Sunday, February 20, 2005

Is "Consumer Confidence" Useless?

by Calculated Risk on 2/20/2005 03:19:00 PM

A new study by Dr. Dean Croushore of University of Richmond "says they're essentially useless for forecasting Americans' spending patterns."

Here is the February AP-Ipsos consumer confidence index.

Here is a PDF version of the report "DO CONSUMER CONFIDENCE INDEXES HELP FORECAST CONSUMER SPENDING IN REAL TIME?".

Dr. Dean Croushore said:

"... consumer confidence just reflects the past. You lose your job, your confidence falls. There's not really anything new there. What we really want are indicators that look forward."
However, the response from the leading Consumer confidence Indexes:
Richard T. Curtin, director of the Michigan surveys, said it's more telling to look at consumers' responses to his survey's specific questions rather than the index itself. That's because over the decades, Americans' spending decisions have come to be based on an increasing number of factors, including expectations about interest rates and asset values, he said.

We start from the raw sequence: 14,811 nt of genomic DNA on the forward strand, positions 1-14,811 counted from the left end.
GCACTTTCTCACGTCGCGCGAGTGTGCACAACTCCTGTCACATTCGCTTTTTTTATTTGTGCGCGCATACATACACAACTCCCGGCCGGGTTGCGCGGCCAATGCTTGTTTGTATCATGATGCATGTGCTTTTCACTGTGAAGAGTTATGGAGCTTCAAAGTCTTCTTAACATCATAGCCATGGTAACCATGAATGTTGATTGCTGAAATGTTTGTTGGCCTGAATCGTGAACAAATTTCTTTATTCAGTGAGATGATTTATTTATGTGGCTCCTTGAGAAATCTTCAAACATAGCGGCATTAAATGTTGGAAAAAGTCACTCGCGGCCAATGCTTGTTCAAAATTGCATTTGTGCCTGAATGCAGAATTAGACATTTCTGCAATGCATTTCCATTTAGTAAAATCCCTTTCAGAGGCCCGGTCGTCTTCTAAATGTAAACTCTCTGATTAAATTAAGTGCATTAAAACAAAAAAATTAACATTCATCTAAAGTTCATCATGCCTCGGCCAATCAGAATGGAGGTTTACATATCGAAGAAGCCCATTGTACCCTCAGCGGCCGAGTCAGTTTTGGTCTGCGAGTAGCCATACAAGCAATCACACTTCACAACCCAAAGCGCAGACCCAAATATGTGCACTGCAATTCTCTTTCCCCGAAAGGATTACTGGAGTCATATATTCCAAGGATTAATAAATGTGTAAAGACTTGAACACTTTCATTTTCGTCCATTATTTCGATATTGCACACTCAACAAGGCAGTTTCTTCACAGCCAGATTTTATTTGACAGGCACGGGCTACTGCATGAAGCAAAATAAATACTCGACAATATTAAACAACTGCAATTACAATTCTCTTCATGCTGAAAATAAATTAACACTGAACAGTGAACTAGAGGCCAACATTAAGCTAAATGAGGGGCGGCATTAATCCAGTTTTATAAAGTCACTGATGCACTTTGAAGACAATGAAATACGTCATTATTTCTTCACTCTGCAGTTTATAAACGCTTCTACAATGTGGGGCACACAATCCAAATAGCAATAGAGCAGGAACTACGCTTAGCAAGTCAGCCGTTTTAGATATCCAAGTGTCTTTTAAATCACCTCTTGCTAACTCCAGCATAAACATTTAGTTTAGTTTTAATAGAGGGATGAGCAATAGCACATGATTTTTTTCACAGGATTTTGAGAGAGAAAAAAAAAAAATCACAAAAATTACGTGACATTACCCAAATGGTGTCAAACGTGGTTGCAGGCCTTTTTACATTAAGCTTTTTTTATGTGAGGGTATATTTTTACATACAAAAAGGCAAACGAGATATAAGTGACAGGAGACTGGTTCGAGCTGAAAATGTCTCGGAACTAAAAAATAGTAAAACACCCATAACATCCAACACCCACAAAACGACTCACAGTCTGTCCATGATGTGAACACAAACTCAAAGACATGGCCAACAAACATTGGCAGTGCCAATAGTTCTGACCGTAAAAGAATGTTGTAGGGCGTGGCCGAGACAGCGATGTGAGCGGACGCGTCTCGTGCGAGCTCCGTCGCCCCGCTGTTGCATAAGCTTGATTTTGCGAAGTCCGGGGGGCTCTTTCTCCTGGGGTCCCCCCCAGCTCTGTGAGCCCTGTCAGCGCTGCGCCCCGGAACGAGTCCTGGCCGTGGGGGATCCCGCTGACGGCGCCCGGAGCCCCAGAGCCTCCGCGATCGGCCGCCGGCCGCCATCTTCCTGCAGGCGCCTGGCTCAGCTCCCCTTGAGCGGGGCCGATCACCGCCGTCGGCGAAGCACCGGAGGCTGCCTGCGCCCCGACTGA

"So the details are much more important than the overall number," Curtin said

Robert H. McGuckin, economic research director for the Conference Board, said in an e-mail he hasn't had the chance to closely examine Croushore's study. But he said the group's researchers have used similar real-time forecasting tests in evaluating their Leading Economic Index, which includes consumer expectations.

"We find the (Leading Economic Index) provides timely and accurate ex-ante information for predicting not only the business cycle turning points but also monthly changes in the economy," he wrote.

McGuckin added that the group's consumer confidence survey "is not designed narrowly to focus just on forecasts of consumer expenditures."